Strong markets for forests products enable us to grow more forests
- The biggest threat to deforestation in the U.S. is the conversion of working forests to more economic, non-forest uses.
- History demonstrates that as demand for forest products increases so does the volume of trees growing. Between 1953-2006, the volume of trees per acre nationwide grew 49% and increased in all regions while consumption of forest products also increased.
Forests produce a variety of higher and lower value products. Forest owners manage their forests to sustain a full range of products over the long term. Forest owners do not use high value materials to serve low value markets.
- Forests produce a wide range of products, from high-grade veneers and lumber to low-grade wood for paper and particle board.
- To succeed economically, forest owners grow large trees over long periods to produce high-value products and replant after harvest.
- Forest owners and mill owners work together to optimize the use of each tree. This reduces waste and provides both economic and environmental benefits.
- Biomass used for energy production is one of the lowest value forest products. Biomass consists of smaller and inferior trees thinned from the forest along with tree limbs, tops and other debris from logging and milling. Forest owners and energy producers will not use high value large trees to produce energy.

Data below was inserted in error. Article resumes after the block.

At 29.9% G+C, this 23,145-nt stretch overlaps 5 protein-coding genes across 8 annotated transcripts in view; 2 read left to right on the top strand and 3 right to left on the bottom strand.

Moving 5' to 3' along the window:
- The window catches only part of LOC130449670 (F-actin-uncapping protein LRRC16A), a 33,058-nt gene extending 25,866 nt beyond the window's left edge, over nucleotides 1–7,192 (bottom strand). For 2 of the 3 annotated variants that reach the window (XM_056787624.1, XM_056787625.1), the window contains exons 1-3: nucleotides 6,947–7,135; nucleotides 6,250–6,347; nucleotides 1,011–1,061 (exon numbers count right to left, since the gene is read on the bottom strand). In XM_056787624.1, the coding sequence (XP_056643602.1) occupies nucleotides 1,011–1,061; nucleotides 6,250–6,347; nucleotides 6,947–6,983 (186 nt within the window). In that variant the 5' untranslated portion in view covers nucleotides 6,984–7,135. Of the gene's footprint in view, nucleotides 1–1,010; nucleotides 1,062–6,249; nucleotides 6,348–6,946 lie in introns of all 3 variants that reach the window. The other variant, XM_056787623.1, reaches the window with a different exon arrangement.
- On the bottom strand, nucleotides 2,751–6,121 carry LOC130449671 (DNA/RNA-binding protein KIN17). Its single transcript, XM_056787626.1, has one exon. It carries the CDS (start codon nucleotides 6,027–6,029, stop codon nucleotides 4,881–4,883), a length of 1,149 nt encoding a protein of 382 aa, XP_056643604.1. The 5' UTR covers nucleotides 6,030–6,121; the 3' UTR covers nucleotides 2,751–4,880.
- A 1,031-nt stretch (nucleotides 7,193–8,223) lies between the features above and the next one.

Market opportunities enable landowners to invest in forest management practices that produce more forests and reasonably priced forest products.
- History demonstrates that new markets create an incentive for forest owners to grow more trees, which helps keep the cost of trees and biomass reasonable in the long run.
- A recent study from two leading universities demonstrates that forest owners can sustainably increase biomass harvests from their forests by as much as 150% on planted forests and 75% on naturally growing forests as the market demand for biomass increases.
Forest product markets change over time. Replacing declining markets with new markets is key to long-term forest conservation.
- 100 years ago, many believed that pulp and paper production would decimate our forests. U.S. pulp mills in 1910 consumed 8 million tons of pulpwood for paper and paperboard. By 1965 that number increased to 135 million tons and, in 1994, it peaked at 265 million tons.
- During this same period, the number of standing trees in our forests grew, increasing by 50% in the past 50 years alone.
- Pulp and paper production in the U.S. is declining, dropping nearly 10% from 1997 to 2008.
- New markets, such as renewable energy, help replace disappearing markets and provide new reasons to keep our forests growing sustainably for the long term.
Three Realities of Wood Bioenergy and Forest Owners. B. Mendell and A. Hamsley Lang (July 2010)
A Practical Guide for Tracking Wood-Using Bioenergy Markets. B. Mendell and A. Hamsley Lang (April 2010)
- Society of American Foresters, State of America’s Forests, 2007.
- Contribution of Working Group II to the Fourth Assessment Report of the Intergovernmental Panel on Climate Change, M.L. Parry, O.F. Canziani, J.P. Palutikof, P.J. van der Linden and C.E. Hanson (eds), Cambridge University Press, Cambridge, United Kingdom and New York, NY, USA (2007).
- A Developing Bioenergy Market and its Implications on Forests and Forest Products Markets in the United States: Economic Considerations. Dr. Clutter, et. al. (2010).
- Pulpwood and pulp: long-term history. Forest Landowner. Harris, T., S. Baldwin, B. Mendell (January/February 2005).
- Three Realities of Wood Bioenergy and Forest Owners. B. Mendell and A. Hamsley Lang (July 2010).